Teacher Mentors: Go Slow to Go Fast
At Garfield Elementary School in Springfield, Kerry Grochmal has served as a valuable mentor to her colleague, second grade teacher Paige Kvartunas. “When Kerry and I walk into each other’s rooms to meet and plan it is a feeling of comfort, familiarity, safety, and security,” says Paige who has just begun her first year as a teacher with Fairfax County Public Schools.
The Great Beginnings program gives experienced teachers the opportunity to mentor teachers who are just beginning their careers in education. According to the data, the program has proven to be extraordinarily effective in improving collaboration skills with colleagues and creating a positive learning environment for students.
The relationship between Kerry and Paige is not new. While a student at George Mason University (GMU) earning a master's in elementary education, Paige served as a classroom intern for Kerry. After she graduated, a second grade teaching position opened at Garfield. The Great Beginnings program gave them the opportunity to continue working together as mentor and mentee, with real results. As Paige puts it, “this foundation of our relationship allows for a deeper sense of trust as well as [an] absence of judgement when we are communicating our successes and struggles in the classroom.”
During the time that Paige served as Kerry’s intern, the two spent the majority of their time planning out lessons, reflecting on experiences in the classroom, and bonding. They learned about each other as colleagues and also created a deep, long-lasting friendship.
Kerry describes Paige as a team player. “One of Paige’s biggest strengths is being a collaborator. She does this through listening to others’ ideas, accepting differences of opinions, and sharing her own ideas.” When asked if she could apply one thing to her mentee’s teaching, Kerry responded succinctly, “Go slow to go fast,” and emphasized the importance of getting to know your students, “build those relationships and take time to teach routines and procedures. Take the time now to build that community in order to maximize learning.”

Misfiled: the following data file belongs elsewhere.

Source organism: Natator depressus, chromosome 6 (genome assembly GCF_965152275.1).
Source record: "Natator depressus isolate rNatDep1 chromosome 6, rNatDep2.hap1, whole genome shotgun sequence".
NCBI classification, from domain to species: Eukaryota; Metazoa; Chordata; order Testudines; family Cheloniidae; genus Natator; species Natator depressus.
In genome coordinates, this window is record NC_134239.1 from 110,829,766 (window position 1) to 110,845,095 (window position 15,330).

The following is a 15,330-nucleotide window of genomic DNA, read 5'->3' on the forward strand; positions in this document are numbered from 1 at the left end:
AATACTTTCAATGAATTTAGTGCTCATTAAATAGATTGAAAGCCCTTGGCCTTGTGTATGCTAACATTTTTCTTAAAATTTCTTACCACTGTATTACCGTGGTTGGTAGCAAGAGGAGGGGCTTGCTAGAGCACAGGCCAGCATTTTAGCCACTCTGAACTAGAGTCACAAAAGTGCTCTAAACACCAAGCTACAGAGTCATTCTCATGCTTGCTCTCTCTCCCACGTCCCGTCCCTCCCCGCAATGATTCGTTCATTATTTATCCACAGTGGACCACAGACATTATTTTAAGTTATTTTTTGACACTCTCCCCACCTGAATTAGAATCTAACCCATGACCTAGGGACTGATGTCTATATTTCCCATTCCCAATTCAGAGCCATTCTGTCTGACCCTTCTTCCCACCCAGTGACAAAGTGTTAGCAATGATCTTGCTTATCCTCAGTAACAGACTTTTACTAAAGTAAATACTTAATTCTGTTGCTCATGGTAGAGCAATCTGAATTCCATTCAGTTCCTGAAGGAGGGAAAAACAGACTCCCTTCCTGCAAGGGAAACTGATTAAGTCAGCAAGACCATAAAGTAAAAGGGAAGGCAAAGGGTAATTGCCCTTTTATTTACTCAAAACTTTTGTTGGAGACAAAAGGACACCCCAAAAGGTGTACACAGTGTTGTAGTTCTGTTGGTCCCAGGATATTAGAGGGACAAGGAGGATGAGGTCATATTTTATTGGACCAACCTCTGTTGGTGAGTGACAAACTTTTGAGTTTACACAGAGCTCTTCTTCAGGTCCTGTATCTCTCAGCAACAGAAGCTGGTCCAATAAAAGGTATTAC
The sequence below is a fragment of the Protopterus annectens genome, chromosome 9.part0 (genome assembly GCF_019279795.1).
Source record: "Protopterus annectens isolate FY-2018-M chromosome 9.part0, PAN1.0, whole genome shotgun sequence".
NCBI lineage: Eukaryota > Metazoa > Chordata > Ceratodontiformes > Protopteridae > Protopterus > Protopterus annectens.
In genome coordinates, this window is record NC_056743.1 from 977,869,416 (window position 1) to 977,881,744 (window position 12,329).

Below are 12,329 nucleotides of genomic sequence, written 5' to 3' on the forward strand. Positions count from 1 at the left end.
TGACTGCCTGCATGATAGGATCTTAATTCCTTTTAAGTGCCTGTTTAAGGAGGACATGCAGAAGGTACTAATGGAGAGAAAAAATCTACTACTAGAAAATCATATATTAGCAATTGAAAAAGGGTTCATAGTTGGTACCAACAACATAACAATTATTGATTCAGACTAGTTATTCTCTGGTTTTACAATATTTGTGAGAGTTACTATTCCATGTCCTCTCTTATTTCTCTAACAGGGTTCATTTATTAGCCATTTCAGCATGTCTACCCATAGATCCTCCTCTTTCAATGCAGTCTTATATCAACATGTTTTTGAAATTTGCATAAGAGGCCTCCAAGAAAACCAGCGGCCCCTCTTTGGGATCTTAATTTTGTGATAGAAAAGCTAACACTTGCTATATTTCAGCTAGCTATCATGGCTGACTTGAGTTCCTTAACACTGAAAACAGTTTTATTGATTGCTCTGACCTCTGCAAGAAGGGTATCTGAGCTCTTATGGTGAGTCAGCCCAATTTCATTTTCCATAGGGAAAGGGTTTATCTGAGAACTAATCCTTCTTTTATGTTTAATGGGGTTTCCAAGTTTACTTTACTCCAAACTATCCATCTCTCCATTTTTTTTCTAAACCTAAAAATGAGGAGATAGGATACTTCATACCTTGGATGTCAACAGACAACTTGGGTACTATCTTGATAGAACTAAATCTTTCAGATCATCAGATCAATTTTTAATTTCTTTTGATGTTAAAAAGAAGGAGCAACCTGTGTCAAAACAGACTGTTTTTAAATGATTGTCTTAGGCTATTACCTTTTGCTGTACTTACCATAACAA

When asked to give hypothetical tweets in the event that the Great Beginnings program could be cut, both responses – even at 140 characters – provided effusive praise for the program’s outcomes. About Great Beginnings and our partner’s support, Paige says “Apple FCU allows educators to build powerful relationships and creates a support system for the newest educators in FCPS.” Kerry responded with equal enthusiasm, “From bouncing ideas to encouragement and advice, mentoring prepares novice teachers, ensuring our children’s futures continue to be bright.”
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The Apple FCU Education Foundation supports a Teacher Induction Network of 12 Northern Virginia school divisions serving almost 4,000 new teachers each year. The Network promotes sharing, problem solving and relationship building among school leaders who are developing a comprehensive, data-inspired approach to new teacher induction. Since 2013, teacher retention has increased from 74 percent to 92 percent overall for Network school divisions. Find more information on the Education Foundation’s website.